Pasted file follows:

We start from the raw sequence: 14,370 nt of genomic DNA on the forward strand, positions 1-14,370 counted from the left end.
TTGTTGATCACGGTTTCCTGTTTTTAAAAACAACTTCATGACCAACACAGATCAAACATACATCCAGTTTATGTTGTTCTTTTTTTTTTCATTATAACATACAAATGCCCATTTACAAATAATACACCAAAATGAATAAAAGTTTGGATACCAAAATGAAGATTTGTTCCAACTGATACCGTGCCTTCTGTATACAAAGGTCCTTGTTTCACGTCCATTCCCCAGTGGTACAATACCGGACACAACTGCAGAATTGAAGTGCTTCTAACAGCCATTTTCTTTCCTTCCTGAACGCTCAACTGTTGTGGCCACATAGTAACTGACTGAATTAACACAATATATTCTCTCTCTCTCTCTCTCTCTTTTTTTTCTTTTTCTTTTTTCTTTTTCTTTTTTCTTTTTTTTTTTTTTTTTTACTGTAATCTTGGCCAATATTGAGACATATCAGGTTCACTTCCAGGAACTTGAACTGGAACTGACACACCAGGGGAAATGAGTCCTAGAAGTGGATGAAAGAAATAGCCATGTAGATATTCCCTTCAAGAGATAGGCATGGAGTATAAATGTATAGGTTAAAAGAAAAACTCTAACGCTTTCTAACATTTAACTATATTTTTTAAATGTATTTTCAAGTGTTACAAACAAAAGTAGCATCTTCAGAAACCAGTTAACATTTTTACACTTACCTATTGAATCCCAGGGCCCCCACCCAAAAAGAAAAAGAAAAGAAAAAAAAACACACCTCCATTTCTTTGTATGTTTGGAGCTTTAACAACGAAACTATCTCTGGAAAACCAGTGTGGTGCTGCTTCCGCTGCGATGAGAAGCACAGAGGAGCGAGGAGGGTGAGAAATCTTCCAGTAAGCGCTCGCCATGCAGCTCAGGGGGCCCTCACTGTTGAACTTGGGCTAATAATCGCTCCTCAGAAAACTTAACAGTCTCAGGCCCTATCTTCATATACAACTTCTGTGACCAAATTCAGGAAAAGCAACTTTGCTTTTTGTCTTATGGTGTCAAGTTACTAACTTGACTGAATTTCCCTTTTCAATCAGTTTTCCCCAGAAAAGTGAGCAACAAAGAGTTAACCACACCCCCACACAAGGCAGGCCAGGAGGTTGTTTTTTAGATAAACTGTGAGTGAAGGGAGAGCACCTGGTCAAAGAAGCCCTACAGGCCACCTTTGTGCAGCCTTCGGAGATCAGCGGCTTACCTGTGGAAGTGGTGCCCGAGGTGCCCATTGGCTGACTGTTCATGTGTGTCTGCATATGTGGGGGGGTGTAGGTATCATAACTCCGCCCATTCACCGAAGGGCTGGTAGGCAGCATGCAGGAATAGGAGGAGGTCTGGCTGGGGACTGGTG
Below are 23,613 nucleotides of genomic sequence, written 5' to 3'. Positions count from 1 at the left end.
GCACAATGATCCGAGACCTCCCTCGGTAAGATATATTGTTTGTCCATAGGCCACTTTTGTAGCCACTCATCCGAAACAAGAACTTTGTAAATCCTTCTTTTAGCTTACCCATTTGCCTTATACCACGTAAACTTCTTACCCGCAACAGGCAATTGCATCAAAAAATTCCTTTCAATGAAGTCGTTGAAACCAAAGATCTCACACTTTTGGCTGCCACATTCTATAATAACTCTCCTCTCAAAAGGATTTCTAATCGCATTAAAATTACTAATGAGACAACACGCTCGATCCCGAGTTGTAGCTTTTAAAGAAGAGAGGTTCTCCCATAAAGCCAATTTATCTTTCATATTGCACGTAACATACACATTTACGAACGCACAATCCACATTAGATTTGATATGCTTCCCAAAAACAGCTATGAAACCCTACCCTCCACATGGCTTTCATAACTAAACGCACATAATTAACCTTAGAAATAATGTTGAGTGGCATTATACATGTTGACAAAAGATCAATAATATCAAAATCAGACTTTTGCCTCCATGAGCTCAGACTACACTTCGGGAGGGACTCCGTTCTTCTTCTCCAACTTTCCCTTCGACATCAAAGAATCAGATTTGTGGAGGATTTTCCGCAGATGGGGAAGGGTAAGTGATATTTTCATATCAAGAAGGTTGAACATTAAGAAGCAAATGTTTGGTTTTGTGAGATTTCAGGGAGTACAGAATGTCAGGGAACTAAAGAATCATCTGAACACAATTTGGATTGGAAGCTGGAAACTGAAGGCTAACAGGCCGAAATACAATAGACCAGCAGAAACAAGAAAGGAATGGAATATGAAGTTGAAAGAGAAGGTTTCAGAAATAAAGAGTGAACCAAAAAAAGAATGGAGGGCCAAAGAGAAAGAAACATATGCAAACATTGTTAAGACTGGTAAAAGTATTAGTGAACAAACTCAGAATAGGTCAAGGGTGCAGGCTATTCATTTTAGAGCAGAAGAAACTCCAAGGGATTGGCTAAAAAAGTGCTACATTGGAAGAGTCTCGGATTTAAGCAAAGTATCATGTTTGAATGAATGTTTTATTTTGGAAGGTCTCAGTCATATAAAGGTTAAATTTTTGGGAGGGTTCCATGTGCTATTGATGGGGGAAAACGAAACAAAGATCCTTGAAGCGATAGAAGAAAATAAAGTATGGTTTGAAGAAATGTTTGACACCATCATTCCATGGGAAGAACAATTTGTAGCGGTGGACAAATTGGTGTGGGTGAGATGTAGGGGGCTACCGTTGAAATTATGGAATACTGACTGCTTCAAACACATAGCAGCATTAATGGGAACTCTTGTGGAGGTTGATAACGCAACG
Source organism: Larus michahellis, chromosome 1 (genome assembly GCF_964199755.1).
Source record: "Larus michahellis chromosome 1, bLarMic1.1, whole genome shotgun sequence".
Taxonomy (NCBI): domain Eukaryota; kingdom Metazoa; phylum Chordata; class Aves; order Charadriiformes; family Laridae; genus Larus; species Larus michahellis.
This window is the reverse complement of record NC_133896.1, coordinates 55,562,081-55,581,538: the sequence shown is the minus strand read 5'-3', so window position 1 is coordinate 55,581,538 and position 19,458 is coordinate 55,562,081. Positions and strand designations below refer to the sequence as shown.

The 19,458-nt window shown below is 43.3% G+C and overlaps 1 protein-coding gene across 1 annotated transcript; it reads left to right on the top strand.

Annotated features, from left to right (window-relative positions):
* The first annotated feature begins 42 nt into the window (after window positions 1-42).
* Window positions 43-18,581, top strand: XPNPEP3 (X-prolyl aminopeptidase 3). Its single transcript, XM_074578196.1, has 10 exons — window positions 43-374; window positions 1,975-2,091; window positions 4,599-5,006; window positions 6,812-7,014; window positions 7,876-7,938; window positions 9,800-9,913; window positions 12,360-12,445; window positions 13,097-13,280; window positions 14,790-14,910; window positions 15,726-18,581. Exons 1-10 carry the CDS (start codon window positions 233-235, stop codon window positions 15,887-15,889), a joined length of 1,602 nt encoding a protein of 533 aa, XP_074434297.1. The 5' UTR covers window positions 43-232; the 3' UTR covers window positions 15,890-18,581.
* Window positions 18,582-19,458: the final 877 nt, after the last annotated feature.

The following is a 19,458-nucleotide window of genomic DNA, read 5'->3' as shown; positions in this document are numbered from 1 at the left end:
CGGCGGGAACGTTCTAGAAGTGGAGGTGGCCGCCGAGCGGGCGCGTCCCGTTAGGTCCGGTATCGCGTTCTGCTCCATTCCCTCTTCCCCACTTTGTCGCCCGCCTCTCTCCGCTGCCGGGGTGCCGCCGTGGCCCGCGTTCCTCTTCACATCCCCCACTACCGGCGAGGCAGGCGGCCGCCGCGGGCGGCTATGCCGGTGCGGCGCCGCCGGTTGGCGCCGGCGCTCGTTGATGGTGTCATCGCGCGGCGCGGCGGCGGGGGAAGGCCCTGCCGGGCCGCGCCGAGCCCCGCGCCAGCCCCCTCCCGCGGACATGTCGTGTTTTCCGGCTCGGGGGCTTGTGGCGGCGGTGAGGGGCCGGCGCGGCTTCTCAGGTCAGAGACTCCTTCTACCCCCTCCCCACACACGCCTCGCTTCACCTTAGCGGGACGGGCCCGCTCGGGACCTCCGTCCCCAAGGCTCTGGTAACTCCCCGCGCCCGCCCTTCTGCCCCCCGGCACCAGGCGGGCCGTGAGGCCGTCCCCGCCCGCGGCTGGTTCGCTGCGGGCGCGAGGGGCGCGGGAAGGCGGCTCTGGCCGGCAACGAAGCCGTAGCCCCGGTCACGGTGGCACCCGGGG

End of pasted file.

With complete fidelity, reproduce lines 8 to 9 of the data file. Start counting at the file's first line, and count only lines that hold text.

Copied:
This window is the reverse complement of record NC_133896.1, coordinates 55,562,081-55,581,538: the sequence shown is the minus strand read 5'-3', so window position 1 is coordinate 55,581,538 and position 19,458 is coordinate 55,562,081. Positions and strand designations below refer to the sequence as shown.

The 19,458-nt window shown below is 43.3% G+C and overlaps 1 protein-coding gene across 1 annotated transcript; it reads left to right on the top strand.